We recently found out that the baby in my belly is a boy— boy number three! This news is met with all sorts of reactions, everything from congratulations to laughter to pity. And it often prompts the question… but do you/did you want to have a girl?
Here’s my honest answer: I was excited about the possibility of having a girl and I would love to one day have a girl. But, when I say that, it really has nothing to do with the miraculous little boy inside my belly. He’s my baby. And I already love him so much (and specifically love that he’s a boy!) I’m eternally grateful for him.
The gender of unborn babies has become somewhat of a sensitive subject in our modern culture. In past times and places (and unfortunately, in some places even still today,) a baby might be killed or abandoned, or just plain loved a little less all because of gender. We shudder at this reality and so we try to proactively fight against it. We say things like, “I don’t care either way,” or “all I care about is that the baby is healthy.” But then we still wait with bated breath to hear a baby’s gender or we ask mothers and fathers what they “want.” We try to act like gender is completely irrelevant, but then we feel ashamed if we feel otherwise. Perhaps gender isn’t irrelevant, but rather, less relevant than other things. Perhaps we shouldn’t feel horrible for having any feelings associated either way. Because, in the end, love isn’t really about feelings. It’s about what you do with those feelings.
I care about what gender my baby is. I’m interested. It makes a difference in who they are. It affects our family dynamic. Knowing my baby’s gender helps me know how best to love that baby. It matters. But it should go without saying that it isn’t what matters most. I should be able to care what gender my baby is– I should even be able to admit that I desire to someday have a little girl– without that meaning anything more than it does.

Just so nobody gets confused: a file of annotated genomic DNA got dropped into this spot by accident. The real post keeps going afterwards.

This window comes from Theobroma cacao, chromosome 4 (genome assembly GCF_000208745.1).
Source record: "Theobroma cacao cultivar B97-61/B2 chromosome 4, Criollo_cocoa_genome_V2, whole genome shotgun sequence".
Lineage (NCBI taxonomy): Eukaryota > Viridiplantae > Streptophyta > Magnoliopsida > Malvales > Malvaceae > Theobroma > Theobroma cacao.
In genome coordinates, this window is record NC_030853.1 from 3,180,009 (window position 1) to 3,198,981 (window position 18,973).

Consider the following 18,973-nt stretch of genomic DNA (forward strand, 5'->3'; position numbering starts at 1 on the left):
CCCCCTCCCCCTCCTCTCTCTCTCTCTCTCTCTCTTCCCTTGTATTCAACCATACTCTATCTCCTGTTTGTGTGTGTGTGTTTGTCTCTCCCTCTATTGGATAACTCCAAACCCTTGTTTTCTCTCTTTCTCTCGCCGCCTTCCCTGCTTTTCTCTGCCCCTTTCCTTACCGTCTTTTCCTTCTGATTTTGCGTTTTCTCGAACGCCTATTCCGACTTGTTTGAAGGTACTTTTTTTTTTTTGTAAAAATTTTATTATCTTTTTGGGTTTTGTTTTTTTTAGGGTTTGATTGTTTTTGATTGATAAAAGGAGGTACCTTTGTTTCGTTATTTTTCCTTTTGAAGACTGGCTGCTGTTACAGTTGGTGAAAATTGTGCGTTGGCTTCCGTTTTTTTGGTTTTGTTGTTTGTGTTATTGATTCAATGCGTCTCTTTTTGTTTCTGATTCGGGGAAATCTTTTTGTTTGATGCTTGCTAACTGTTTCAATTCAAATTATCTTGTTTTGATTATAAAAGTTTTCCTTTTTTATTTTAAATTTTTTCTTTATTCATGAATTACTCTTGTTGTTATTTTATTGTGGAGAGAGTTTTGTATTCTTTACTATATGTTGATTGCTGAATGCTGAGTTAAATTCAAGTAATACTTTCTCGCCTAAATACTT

Because there are plenty of things I desire for and plenty of feelings I have about my children. I desire to have a certain number of kids. I desire to experience parenting both genders. I desire to have my children at a certain age. I desire to have them when I want to and not be surprised or caught off guard having one when I don’t feel ready. I desire that my children be healthy. I desire that they be well-liked. I will even admit that I desire that they be physically attractive! I desire that they are fairly easy to parent and discipline. I desire that they don’t have many struggles or sufferings. I desire that they have enough intelligence to not feel left behind in anything. I desire many things regarding my children– some selfless, some selfish, some a combination of both, but pretty much none of them really matter most in the end. Even health. Of course I hope we have a healthy baby. But at the end of the day, gender, health, intelligence, body type, personality– all these things are mere attributes. They aren’t the essence of a person. They aren’t what matters most.
What do I REALLY care about? That I have MY baby. The baby I’m meant to have. The baby who fills a unique place in my heart. The baby I could not have designed on my own. The baby who will complete our family better than any baby I could have imagined. The baby who is meant to be here. The baby I’m meant to love.
Monica Raus says
Well said Elizabeth! Thankful for your miracle!!!!